The legal framework for water services would have prevented such arbitrary shifts, so the laws were changed almost overnight. In 2005 the Karnataka Municipal Corporations Act was amended to allow for privatisation of water services. Aside from the people involved, very few know about this. There was no public consultation, and no documented debate in the legislature. What was the rationale for such an opaque process and what was the justification for such a fundamental shift in water governance?
The standard arguments for privatising water services usually follow the assumptions that the private sector will bring in investment, competition, efficiency and equity. The experience in Karnataka tells quite a different story.
In four North Karnataka cities — Hubli, Dharwad, Belguam, and Gulbarga — about 30,000 households have had their water handed over to a French water corporation on World Bank orders; in Mysore, under the Jawaharlal Nehru National Urban Renewal Mission the entire water supply has been contracted to JUSCO, a TATA company. These private firms have made no investment; the state is paying the companies many times more than it ever spent when it managed these services. That apart, the state is contractually obliged to provide brand new infrastructure, purified bulk water, fill up overhead tanks, and depute its staff to work under the private company and pay them too. The actual contracts are as absurd as the doctrine of lapse, which the East Indian Company used as a deadly weapon to conquer India.
Questions of equity and universal access to water also disappear under the new regime; public taps that service the poor and vulnerable are removed because they do not generate a profit. Water tariffs are increased; irrespective of capacity to pay.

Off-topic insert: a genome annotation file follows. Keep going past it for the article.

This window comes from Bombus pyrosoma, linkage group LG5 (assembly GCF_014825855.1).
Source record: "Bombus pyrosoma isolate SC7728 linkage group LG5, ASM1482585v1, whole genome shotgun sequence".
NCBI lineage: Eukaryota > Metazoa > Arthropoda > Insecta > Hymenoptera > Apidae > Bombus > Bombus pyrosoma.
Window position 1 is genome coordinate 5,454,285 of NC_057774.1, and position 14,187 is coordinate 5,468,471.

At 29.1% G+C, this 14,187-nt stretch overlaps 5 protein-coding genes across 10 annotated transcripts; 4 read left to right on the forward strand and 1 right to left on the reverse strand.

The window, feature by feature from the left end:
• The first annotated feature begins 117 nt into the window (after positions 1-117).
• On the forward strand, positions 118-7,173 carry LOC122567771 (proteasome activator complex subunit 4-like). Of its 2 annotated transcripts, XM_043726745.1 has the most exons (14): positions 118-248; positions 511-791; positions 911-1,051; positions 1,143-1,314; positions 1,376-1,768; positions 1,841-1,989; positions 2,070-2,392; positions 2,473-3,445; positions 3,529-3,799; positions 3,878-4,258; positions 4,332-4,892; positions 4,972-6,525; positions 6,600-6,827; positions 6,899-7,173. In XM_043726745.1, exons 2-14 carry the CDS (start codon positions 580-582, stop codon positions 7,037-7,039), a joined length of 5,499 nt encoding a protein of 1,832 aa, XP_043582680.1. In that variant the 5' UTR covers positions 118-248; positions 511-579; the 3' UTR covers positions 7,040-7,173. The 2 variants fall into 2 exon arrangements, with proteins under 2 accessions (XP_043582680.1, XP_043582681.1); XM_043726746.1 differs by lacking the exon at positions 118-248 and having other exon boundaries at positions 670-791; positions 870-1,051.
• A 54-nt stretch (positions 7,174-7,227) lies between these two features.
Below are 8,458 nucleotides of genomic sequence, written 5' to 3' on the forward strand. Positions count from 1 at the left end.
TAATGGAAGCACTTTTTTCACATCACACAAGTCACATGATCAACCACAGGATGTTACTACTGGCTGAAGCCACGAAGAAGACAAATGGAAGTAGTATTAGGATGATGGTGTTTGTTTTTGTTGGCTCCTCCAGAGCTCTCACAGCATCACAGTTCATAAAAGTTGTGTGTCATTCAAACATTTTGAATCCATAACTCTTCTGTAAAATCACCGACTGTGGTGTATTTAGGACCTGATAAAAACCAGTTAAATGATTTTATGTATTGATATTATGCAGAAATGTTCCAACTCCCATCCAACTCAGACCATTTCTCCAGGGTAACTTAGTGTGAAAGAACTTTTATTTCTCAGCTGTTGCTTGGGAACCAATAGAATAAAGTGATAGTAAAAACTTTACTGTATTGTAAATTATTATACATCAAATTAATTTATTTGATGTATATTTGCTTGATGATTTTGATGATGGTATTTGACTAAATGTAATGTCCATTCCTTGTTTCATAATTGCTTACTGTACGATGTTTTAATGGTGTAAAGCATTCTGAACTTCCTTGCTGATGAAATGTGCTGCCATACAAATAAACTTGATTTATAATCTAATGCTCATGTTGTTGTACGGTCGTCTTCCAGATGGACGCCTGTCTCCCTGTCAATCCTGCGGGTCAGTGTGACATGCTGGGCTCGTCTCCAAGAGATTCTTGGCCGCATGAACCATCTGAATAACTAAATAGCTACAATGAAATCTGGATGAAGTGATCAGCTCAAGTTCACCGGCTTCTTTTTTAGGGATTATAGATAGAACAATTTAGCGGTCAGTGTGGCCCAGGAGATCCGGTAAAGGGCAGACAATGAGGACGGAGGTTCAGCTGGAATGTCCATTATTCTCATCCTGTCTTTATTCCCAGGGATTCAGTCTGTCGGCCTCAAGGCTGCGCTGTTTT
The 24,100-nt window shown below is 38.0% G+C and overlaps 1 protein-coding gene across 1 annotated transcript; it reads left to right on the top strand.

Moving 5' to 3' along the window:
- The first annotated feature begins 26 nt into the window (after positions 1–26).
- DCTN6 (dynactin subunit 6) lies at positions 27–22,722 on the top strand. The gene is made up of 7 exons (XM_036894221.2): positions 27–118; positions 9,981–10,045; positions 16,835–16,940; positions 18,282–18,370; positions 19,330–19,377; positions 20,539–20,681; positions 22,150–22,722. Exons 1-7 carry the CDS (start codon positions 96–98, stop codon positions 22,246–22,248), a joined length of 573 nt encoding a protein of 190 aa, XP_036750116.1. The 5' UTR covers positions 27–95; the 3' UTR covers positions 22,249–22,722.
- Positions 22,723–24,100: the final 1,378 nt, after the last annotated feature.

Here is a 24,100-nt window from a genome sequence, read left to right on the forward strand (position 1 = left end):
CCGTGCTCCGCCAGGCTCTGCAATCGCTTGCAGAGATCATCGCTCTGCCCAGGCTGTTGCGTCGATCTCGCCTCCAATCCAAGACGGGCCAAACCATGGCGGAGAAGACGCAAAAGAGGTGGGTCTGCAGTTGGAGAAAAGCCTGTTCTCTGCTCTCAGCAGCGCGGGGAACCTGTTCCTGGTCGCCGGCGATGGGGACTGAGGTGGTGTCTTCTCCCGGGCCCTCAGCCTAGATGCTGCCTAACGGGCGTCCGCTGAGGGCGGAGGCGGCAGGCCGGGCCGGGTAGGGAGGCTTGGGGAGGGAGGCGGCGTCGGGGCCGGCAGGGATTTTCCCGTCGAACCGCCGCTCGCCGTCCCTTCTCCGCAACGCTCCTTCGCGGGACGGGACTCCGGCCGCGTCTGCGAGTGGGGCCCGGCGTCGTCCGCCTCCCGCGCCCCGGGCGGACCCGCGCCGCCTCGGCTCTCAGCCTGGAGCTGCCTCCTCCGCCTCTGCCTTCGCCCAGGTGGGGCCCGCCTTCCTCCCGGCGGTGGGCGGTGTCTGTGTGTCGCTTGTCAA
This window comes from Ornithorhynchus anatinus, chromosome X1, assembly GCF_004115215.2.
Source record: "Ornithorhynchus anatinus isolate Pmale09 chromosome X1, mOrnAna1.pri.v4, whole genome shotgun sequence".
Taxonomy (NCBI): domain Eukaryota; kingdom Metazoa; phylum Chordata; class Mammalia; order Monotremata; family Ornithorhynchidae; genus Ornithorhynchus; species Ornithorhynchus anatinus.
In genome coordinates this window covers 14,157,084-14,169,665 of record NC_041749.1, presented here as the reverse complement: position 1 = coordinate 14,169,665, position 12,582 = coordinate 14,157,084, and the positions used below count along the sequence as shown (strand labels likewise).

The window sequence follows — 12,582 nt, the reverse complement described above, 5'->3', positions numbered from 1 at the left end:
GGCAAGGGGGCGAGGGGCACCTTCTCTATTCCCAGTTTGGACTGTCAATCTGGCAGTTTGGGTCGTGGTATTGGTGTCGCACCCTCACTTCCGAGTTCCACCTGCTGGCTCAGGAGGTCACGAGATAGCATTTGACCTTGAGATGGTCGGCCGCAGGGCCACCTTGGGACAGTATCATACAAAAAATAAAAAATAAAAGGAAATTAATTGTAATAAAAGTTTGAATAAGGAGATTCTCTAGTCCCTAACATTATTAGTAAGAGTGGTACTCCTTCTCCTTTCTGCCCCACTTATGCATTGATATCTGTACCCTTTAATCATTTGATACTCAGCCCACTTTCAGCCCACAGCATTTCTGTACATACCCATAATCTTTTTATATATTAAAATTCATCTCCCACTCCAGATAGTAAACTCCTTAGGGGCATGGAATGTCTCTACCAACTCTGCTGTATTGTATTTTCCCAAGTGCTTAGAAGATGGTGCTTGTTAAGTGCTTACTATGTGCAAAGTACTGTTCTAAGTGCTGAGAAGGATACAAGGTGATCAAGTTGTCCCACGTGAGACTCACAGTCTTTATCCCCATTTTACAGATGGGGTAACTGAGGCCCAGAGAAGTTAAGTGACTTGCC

The American mission is also culturally significant. The deliberate use of terms like ‘water market' and ‘water trade' underlines the intention of transforming our traditional idea of water as a natural resource to that of a commodity to which your access depends on your ability to pay. The judgments of communities about water are swept away by the brash arrogance of the business model. The idea that the state is an institution people elect for their own well being is disappearing.
Record of failure
Private water companies have a long record of failure. In U.S. cities in the mid-19th century, they failed to maintain quality water services, and also neglected poorer citizens. These market failures have not changed since then, and are directly linked to the profiteering character of private enterprise. This was proven again the world over during the enforced neoliberal water privatisation experiments of the 1990s.
The visit of the Water Trade Mission changes the Indian situation completely. U.S. corporations clearly want to establish control over our water and to override those in India who want to uphold the character of water as a common good. Successful resistance to this will need the widest possible public knowledge so that water is prevented from being exploited for private profits at the cost of equity, ecological justice, and the rights of all peoples - present and future.
Kshithij Urs is the Regional Manager of Action Aid in Karnataka, a member of the peoples' campaign for right to water and the author of Resisting Reform: Water Profits and Democracy, published by Sage International.